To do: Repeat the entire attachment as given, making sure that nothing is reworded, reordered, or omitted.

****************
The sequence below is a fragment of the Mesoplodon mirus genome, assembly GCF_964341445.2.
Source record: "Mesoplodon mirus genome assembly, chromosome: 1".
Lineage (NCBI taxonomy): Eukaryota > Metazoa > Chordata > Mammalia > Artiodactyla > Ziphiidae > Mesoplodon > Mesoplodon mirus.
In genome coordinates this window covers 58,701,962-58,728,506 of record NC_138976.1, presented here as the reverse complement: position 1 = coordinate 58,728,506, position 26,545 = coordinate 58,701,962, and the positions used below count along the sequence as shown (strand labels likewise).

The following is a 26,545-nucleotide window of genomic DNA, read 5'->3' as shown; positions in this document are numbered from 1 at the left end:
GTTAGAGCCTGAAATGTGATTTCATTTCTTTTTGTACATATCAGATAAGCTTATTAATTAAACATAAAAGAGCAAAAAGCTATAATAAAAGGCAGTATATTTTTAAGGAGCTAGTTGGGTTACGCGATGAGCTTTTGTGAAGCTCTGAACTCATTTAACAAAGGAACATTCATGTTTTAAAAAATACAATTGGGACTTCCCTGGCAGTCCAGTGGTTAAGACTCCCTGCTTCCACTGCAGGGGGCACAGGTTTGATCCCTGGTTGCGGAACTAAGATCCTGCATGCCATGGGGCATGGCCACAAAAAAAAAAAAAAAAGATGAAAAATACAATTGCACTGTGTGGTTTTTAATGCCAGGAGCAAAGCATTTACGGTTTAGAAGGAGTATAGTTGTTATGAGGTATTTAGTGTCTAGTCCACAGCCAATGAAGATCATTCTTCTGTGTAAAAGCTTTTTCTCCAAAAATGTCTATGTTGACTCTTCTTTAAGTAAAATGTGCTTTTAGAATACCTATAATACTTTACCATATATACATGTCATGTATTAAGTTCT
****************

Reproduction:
The sequence below is a fragment of the Mesoplodon mirus genome, assembly GCF_964341445.2.
Source record: "Mesoplodon mirus genome assembly, chromosome: 1".
Lineage (NCBI taxonomy): Eukaryota > Metazoa > Chordata > Mammalia > Artiodactyla > Ziphiidae > Mesoplodon > Mesoplodon mirus.
In genome coordinates this window covers 58,701,962-58,728,506 of record NC_138976.1, presented here as the reverse complement: position 1 = coordinate 58,728,506, position 26,545 = coordinate 58,701,962, and the positions used below count along the sequence as shown (strand labels likewise).

The following is a 26,545-nucleotide window of genomic DNA, read 5'->3' as shown; positions in this document are numbered from 1 at the left end:
GTTAGAGCCTGAAATGTGATTTCATTTCTTTTTGTACATATCAGATAAGCTTATTAATTAAACATAAAAGAGCAAAAAGCTATAATAAAAGGCAGTATATTTTTAAGGAGCTAGTTGGGTTACGCGATGAGCTTTTGTGAAGCTCTGAACTCATTTAACAAAGGAACATTCATGTTTTAAAAAATACAATTGGGACTTCCCTGGCAGTCCAGTGGTTAAGACTCCCTGCTTCCACTGCAGGGGGCACAGGTTTGATCCCTGGTTGCGGAACTAAGATCCTGCATGCCATGGGGCATGGCCACAAAAAAAAAAAAAAAAGATGAAAAATACAATTGCACTGTGTGGTTTTTAATGCCAGGAGCAAAGCATTTACGGTTTAGAAGGAGTATAGTTGTTATGAGGTATTTAGTGTCTAGTCCACAGCCAATGAAGATCATTCTTCTGTGTAAAAGCTTTTTCTCCAAAAATGTCTATGTTGACTCTTCTTTAAGTAAAATGTGCTTTTAGAATACCTATAATACTTTACCATATATACATGTCATGTATTAAGTTCT